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Working as The New York Doula for over a decade, I’ve seen quite a few dads-to-be become totally overwhelmed and unprepared leading up to childbirth. Although dads aren’t the ones in the spotlight on the actual day of labor, their support in the delivery process is equally important. Not sure how to handle a baby on the way? Start by avoiding these 10 things during labor:
1. Don’t stay out too late as the due date nears.
I once had a dad stay out with friends until 3:00 am and came home to his wife in labor. In a panic, he drank endless amounts of water in order to sober up for the birth. Thankfully, as the hours passed, so did the booze out of his system. Within at least two weeks of the due date, set a reasonable curfew and think twice before ordering just-one-more drink.
2. Don’t save everything for last minute.
Signing up for childbirth classes pre-labor prepares you for things like common signs of labor, breathing techniques and newborn care. It’s also a great opportunity to talk about topics like natural birthing, C-sections and epidurals. And, most importantly, have a game plan: know what hospital you’re going to, who to call and what to pack. Once you get to the hospital, there’s no turning back, unless you forgot your wife.
3. Don’t invite your family, co-workers, neighbors and mailman to the hospital.
The last thing a mother in labor wants is a whole village breathing down her neck. Discuss ahead of time a list of people you would like to invite to the hospital within your immediate family and close circle of friends. Having all your loved ones there to share this special moment sounds like a great idea, but in the moment, there will only be one new set of eyes grabbing your attention.
4. Don’t get so up-close and personal.
The idea of having your sweaty and bloated face framed in a camera or video lens leading up to labor is as – if not more – appalling as contractions. My suggestion? Record from a distance. Sometimes, there needs to be a moment of personal space to breathe. Moving into the armchair across the room for a 2-minute timeout isn’t considered rude, it may actually be quite appreciated.
5. Don’t order peperoni pizza when you get hungry.
This is the most important rule in the preggie guide. Stay away from snacks with a strong scent, because the smells are amplified for someone in labor. Stick to nuts, nutrition bars or plain crackers that have minimal odors. If you need something heartier, excuse yourself to eat outside the room.
6. Don’t hold onto expectations.
Everyone has a birth plan, but let’s call it birth preferences. Your birthing experience may be completely different from your best friend’s experience – every birth story is unique. Always listen to the doctor or doula’s advice, remain calm, and be flexible with your decisions.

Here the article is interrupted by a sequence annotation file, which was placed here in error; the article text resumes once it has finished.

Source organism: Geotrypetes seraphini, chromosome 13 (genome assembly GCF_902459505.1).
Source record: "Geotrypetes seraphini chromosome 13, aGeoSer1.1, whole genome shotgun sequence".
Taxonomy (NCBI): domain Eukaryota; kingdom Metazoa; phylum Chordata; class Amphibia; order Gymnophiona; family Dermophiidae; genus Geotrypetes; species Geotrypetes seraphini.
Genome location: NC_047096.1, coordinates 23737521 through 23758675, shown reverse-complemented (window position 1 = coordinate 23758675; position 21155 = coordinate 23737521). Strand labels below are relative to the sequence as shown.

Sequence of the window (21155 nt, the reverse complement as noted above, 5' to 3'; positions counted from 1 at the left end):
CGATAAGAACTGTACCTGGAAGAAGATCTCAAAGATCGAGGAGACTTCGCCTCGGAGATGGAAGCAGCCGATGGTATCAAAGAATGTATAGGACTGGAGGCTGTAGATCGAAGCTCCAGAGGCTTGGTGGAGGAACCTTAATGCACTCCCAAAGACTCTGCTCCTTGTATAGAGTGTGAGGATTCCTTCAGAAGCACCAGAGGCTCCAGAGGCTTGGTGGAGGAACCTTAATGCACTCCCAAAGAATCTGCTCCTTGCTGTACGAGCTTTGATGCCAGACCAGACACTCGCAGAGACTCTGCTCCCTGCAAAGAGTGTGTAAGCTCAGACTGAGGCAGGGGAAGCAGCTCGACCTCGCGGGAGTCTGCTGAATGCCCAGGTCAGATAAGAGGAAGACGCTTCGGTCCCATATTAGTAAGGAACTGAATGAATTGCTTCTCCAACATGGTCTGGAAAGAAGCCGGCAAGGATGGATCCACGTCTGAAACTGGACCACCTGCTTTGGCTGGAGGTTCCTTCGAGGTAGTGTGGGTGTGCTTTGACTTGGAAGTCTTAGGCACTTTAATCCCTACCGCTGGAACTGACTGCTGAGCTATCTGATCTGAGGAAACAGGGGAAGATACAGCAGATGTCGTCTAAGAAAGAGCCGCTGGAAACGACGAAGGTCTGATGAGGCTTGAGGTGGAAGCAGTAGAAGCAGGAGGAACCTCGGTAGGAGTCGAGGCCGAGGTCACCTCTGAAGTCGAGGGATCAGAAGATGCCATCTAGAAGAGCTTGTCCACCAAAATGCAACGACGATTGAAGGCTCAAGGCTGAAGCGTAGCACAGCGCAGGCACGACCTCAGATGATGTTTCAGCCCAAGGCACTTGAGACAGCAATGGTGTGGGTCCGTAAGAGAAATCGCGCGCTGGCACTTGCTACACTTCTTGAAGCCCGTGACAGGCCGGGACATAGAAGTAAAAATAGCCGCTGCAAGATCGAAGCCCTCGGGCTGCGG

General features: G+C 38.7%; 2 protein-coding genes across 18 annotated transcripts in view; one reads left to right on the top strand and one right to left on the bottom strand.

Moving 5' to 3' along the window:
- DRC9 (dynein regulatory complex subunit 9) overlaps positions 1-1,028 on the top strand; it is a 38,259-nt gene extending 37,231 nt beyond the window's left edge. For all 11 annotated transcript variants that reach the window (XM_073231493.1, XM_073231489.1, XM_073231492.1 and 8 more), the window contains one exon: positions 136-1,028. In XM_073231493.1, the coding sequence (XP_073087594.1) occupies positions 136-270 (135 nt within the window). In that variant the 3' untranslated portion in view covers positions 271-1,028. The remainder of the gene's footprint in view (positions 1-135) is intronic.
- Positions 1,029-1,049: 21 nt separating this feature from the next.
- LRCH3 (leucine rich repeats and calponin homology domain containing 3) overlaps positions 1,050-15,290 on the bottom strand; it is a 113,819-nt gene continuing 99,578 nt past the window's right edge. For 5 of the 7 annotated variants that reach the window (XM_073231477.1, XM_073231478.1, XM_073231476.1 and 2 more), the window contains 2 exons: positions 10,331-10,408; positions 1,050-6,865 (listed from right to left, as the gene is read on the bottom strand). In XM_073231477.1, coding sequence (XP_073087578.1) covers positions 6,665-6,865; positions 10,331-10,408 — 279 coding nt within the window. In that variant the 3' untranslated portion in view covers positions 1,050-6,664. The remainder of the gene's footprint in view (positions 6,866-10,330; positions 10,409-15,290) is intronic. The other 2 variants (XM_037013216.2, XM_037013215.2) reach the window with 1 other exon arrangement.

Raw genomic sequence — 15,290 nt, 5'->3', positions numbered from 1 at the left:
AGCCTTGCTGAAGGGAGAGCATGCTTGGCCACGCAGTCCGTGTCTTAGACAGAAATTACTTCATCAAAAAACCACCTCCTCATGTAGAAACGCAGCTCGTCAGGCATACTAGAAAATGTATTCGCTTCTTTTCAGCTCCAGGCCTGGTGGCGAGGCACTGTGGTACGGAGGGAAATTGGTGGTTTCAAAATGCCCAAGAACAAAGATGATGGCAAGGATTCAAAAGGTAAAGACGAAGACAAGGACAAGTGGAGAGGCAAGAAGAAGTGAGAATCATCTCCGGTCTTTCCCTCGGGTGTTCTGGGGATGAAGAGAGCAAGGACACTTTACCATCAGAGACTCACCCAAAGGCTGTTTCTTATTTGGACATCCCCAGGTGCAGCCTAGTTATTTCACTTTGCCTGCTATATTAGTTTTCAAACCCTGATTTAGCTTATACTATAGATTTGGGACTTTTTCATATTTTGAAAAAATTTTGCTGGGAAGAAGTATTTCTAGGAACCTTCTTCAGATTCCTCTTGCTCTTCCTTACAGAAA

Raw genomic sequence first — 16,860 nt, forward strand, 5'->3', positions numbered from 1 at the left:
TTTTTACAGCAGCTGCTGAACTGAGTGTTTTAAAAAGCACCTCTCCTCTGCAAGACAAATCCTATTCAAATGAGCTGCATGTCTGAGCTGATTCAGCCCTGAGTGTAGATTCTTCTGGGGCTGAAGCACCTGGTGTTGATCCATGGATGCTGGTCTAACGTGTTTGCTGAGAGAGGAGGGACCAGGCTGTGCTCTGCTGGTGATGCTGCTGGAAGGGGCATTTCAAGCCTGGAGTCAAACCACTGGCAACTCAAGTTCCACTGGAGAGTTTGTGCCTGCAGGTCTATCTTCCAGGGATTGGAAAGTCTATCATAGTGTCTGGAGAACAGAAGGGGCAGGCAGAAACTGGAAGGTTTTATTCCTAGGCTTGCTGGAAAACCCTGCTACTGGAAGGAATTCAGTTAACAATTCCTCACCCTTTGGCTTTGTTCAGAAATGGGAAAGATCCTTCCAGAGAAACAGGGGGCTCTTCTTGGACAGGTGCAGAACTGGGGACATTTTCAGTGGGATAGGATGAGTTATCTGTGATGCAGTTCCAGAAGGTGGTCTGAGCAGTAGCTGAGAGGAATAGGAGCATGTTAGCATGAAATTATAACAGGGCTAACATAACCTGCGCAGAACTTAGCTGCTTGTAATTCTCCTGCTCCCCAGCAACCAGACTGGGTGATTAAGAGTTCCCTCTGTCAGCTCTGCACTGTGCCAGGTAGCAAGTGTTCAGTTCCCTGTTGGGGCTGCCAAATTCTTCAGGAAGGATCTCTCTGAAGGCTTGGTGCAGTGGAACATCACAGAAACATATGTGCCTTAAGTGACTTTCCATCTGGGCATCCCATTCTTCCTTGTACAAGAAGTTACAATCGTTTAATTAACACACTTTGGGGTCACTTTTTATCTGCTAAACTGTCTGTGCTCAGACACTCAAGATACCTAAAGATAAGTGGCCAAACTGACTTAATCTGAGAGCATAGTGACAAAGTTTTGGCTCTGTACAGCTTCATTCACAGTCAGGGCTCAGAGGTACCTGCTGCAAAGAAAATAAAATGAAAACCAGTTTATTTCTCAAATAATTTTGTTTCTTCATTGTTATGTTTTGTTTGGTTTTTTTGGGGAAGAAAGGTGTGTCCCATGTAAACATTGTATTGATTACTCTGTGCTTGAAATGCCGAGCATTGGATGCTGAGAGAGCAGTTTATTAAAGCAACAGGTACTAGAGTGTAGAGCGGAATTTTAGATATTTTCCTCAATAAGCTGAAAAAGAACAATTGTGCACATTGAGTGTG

7. Don’t ever feel insulted, ever.
Emotions and hormones can sometimes translate as screaming insults that have no meaning or truth behind them. Going through labor is A LOT to deal with – it’s important not to take things personally. Imagine a time when you said something you regretted from a place of exhaustion or discomfort. Then, multiply that feeling by 100. I’ve assured ”my” dads on several occasions: what is said in the delivery room stays in the delivery room.
8. Don’t try to be a hero. Look away if something is making you light headed.
Cry if you feel like it. And allow yourself to be scared if that’s what’s coming up. These are all normal emotions that arise as an expectant father. The last thing you want to do is try to be a tough guy and end up passed out, on the floor, when your family needs you most.
9. Don’t share minute-by-minute updates over a group text.
The experiences you share in the delivery room are intimate and precious. The best thing you can do is: stay present. There are wonderful stories that are great to share on social media; this is not one of them. Allow the story of your child’s birth to remain private and special in your mind, and forever in your heart.
10. Don’t take on the responsibility of doing it all.
Expectant dads agree the help and support of a doula is priceless. A doula can help figure out a birth plan, remain on call for questions and also take some of the responsibilities off dad-to-be during labor. Many mothers I have worked with admitted feeling much safer when a doula is next to them during birth. 6 weeks after birth, mothers who had a doula tend to be less anxious, more confident, more satisfied with their partner and more likely to be breastfeeding. Interested in hiring a doula? Please contact me below: